Regulations are Boundaries
Rules are important. Regulations are important. Boundaries of acceptable actions are important. Just as the rules guiding the behavior of a child, regulations are boundaries. Telling a child they have to finish their meal and if they don’t finish, they won’t have dessert. Giving a teenager a curfew which if broken will result in their being grounded provide boundaries for behavior. If boundaries are crossed, the proscribed punishment will be enforced. But regulators have to enforce noncompliance.
Regulations & Consequences
Walk into any compliance officer’s office and you will find row upon row of rule books. But those large leather-bound rulebooks can only offer the framework. They can’t enforce the appropriate body to be in compliance.
Madoff Investment Fund was reported to the SEC 9 times by an asset manager in Boston nothing further than a cursory investigation was undertaken. An investigation that would have taken an hour (at most) comparing “Madoff” trades to actual times and sales. The amount of heartache and destruction a full investigation could have prevented is staggering.
Jon Corzine, directly or indirectly allowed desegregation of clearinghouse funds, the most fundamental cornerstone of clearinghouse safety. To date, Corzine has yet had to answer for either his actions or lack of oversight. Investors received 84 cents on the dollar and the industry seems to have moved on from the event.
Along comes the credit crisis and Washington bangs on their tables saying a solution must be found!! I have to question their surprise. Didn’t they think the process through before loosening the lending rules and allowing for no doc mortgage borrowers? Why did they completely dismantle Glass-Stiegel brick by brick? Regulations without consequences are meaningless. Unless reports of non-compliance are investigated, unless obvious violations are punished completely, any regulation is just words on a page. Little more.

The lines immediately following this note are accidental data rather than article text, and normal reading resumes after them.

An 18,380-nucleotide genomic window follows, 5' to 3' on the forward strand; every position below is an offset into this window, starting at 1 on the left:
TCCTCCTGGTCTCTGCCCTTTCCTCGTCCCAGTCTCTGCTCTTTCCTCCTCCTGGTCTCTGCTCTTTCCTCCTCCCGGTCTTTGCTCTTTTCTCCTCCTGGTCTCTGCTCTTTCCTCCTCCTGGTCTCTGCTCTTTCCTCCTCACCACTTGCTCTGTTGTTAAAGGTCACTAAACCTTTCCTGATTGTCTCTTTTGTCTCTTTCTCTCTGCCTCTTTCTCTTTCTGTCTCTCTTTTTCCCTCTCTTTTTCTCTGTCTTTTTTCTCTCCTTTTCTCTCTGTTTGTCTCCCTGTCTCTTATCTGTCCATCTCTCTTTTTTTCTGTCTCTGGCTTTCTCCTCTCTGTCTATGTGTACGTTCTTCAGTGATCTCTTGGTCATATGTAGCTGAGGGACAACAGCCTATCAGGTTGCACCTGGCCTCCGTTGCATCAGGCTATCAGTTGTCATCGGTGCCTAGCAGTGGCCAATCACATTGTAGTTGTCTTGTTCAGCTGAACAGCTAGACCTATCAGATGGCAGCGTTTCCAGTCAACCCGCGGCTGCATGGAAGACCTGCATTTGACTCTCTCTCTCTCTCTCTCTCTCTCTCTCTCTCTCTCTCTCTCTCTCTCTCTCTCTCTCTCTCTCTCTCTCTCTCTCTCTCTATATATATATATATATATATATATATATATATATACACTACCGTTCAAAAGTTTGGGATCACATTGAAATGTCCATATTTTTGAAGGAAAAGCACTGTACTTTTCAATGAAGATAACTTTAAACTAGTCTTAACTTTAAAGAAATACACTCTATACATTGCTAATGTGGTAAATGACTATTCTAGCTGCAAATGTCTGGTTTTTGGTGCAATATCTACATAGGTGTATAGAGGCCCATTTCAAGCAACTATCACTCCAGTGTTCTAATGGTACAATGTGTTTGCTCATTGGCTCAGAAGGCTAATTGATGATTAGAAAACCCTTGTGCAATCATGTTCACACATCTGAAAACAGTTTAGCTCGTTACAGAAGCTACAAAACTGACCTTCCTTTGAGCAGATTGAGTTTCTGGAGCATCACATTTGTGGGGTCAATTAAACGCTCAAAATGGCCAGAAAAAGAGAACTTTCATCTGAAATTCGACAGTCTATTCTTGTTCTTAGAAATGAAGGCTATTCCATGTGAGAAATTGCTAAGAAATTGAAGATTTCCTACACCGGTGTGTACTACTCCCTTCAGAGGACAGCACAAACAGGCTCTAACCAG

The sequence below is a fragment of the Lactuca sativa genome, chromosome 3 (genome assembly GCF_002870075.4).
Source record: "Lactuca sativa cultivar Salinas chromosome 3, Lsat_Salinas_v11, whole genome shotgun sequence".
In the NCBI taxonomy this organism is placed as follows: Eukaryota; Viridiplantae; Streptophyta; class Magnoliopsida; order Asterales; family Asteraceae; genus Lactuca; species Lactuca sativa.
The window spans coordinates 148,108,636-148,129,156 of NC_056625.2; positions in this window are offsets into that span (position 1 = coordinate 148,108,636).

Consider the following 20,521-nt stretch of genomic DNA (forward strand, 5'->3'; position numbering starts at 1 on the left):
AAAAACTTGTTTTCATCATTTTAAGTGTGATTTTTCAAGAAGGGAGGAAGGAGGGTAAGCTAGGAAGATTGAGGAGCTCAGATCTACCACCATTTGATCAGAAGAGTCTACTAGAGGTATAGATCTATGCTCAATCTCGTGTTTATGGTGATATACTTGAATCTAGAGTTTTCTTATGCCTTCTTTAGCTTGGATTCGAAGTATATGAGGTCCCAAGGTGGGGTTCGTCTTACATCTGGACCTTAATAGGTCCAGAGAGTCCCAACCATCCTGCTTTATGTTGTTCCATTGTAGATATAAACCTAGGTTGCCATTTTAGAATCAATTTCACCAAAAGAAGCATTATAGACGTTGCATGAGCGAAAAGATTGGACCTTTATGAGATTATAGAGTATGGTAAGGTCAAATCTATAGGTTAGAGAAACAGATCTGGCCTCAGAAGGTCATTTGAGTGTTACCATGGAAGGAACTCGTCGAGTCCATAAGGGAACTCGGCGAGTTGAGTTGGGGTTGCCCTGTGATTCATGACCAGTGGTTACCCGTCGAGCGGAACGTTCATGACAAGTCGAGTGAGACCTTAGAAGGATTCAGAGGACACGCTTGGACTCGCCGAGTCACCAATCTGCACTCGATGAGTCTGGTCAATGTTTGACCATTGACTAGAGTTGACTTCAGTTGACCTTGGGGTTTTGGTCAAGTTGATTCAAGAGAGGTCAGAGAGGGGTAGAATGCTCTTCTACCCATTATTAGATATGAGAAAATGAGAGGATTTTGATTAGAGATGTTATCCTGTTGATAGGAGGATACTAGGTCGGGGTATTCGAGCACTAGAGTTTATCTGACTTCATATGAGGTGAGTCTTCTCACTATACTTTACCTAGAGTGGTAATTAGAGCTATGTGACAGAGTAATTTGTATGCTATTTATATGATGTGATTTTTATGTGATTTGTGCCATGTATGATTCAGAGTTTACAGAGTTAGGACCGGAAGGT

Regulations & Moral Compass
Dodd-Frank must include enforcement with punitive measures. Using the sandbox as an analogy, if a person cannot follow the rules of the sandbox, they should be removed from the sandbox. Permanently.
Madoff has spoken barely a word (other than that he feels so much less stress amongst the trees of North Carolina’s Butner Federal Corrections Facility).
Jon Corzine has still not answered for MF Global.
Businesses where large amounts of money are involved require people to examine their personal ethics, moral compass and their need for luxury items. Maybe if summer homes and new cars became secondary to fiduciary responsibility to clients and ethical responsibility to their employers, an underlying culture of morality would expand organically.
Summary & Conclusion
Don’t get me wrong, I’m not a charity. I work with the client offering the most money. It’s just good business sense. But I examine the ethics and integrity with which I make my business decisions.
While the handshake agreement may be out-dated in reality, “you’re done” is still a binding contract in financial markets. Those who are not playing by rules need to be removed from the sandbox. Lest the sandbox resemble another kind of box and no one will play in a dirty (cat littered) sandbox.
Well, at least that’s how I see it.
April 27, 2013